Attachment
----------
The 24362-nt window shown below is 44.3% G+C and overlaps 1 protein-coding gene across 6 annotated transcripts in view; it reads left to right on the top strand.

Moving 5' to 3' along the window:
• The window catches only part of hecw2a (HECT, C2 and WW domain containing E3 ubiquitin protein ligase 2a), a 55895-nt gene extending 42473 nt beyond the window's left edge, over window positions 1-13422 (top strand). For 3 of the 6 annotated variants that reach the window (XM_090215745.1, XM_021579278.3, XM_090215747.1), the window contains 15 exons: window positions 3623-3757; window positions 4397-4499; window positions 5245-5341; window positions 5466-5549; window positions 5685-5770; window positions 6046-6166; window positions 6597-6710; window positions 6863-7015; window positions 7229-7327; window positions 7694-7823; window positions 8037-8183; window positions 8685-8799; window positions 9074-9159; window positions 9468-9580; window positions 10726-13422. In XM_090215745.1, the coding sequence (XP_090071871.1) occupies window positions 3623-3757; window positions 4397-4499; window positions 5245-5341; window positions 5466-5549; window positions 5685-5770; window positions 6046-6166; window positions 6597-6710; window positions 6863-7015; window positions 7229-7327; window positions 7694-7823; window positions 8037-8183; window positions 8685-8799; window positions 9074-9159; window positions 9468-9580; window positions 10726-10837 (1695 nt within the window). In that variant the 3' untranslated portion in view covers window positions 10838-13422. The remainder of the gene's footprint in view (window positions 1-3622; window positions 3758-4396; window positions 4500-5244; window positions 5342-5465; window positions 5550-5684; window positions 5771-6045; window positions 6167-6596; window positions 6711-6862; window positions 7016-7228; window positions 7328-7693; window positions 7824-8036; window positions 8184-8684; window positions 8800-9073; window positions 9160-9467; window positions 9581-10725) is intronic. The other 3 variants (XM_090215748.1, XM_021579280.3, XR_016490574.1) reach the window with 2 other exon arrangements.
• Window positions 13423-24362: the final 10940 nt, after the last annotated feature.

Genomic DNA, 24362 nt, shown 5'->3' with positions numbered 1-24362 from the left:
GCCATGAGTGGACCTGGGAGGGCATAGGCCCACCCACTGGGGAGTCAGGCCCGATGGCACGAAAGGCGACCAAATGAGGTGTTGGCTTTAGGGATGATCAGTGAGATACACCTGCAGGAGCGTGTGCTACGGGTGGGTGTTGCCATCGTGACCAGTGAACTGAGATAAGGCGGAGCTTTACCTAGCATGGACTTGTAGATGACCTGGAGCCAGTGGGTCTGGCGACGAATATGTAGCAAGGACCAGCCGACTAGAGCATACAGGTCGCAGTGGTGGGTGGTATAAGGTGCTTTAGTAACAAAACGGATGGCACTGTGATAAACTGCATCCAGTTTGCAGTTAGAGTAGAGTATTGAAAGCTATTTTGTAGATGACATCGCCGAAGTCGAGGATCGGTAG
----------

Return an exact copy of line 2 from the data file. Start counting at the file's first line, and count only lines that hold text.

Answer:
Moving 5' to 3' along the window: